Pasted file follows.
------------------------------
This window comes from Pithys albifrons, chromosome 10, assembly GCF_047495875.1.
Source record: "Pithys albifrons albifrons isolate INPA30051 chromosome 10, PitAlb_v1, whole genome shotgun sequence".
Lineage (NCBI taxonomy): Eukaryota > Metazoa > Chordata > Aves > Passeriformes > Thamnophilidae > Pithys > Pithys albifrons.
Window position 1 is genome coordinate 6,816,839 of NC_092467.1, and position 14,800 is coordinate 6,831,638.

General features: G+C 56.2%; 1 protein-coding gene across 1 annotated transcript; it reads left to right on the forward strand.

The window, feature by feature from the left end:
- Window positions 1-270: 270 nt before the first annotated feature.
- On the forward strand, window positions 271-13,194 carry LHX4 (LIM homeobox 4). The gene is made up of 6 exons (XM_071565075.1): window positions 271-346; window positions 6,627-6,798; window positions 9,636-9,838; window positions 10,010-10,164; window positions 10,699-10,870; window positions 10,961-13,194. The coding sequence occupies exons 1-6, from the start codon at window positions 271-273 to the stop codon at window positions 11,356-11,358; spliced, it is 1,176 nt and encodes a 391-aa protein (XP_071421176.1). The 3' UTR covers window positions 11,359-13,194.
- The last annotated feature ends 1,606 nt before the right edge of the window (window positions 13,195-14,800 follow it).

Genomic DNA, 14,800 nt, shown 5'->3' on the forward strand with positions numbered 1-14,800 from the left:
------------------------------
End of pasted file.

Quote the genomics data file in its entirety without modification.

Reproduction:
This window comes from Pithys albifrons, chromosome 10, assembly GCF_047495875.1.
Source record: "Pithys albifrons albifrons isolate INPA30051 chromosome 10, PitAlb_v1, whole genome shotgun sequence".
Lineage (NCBI taxonomy): Eukaryota > Metazoa > Chordata > Aves > Passeriformes > Thamnophilidae > Pithys > Pithys albifrons.
Window position 1 is genome coordinate 6,816,839 of NC_092467.1, and position 14,800 is coordinate 6,831,638.

General features: G+C 56.2%; 1 protein-coding gene across 1 annotated transcript; it reads left to right on the forward strand.

The window, feature by feature from the left end:
- Window positions 1-270: 270 nt before the first annotated feature.
- On the forward strand, window positions 271-13,194 carry LHX4 (LIM homeobox 4). The gene is made up of 6 exons (XM_071565075.1): window positions 271-346; window positions 6,627-6,798; window positions 9,636-9,838; window positions 10,010-10,164; window positions 10,699-10,870; window positions 10,961-13,194. The coding sequence occupies exons 1-6, from the start codon at window positions 271-273 to the stop codon at window positions 11,356-11,358; spliced, it is 1,176 nt and encodes a 391-aa protein (XP_071421176.1). The 3' UTR covers window positions 11,359-13,194.
- The last annotated feature ends 1,606 nt before the right edge of the window (window positions 13,195-14,800 follow it).

Genomic DNA, 14,800 nt, shown 5'->3' on the forward strand with positions numbered 1-14,800 from the left: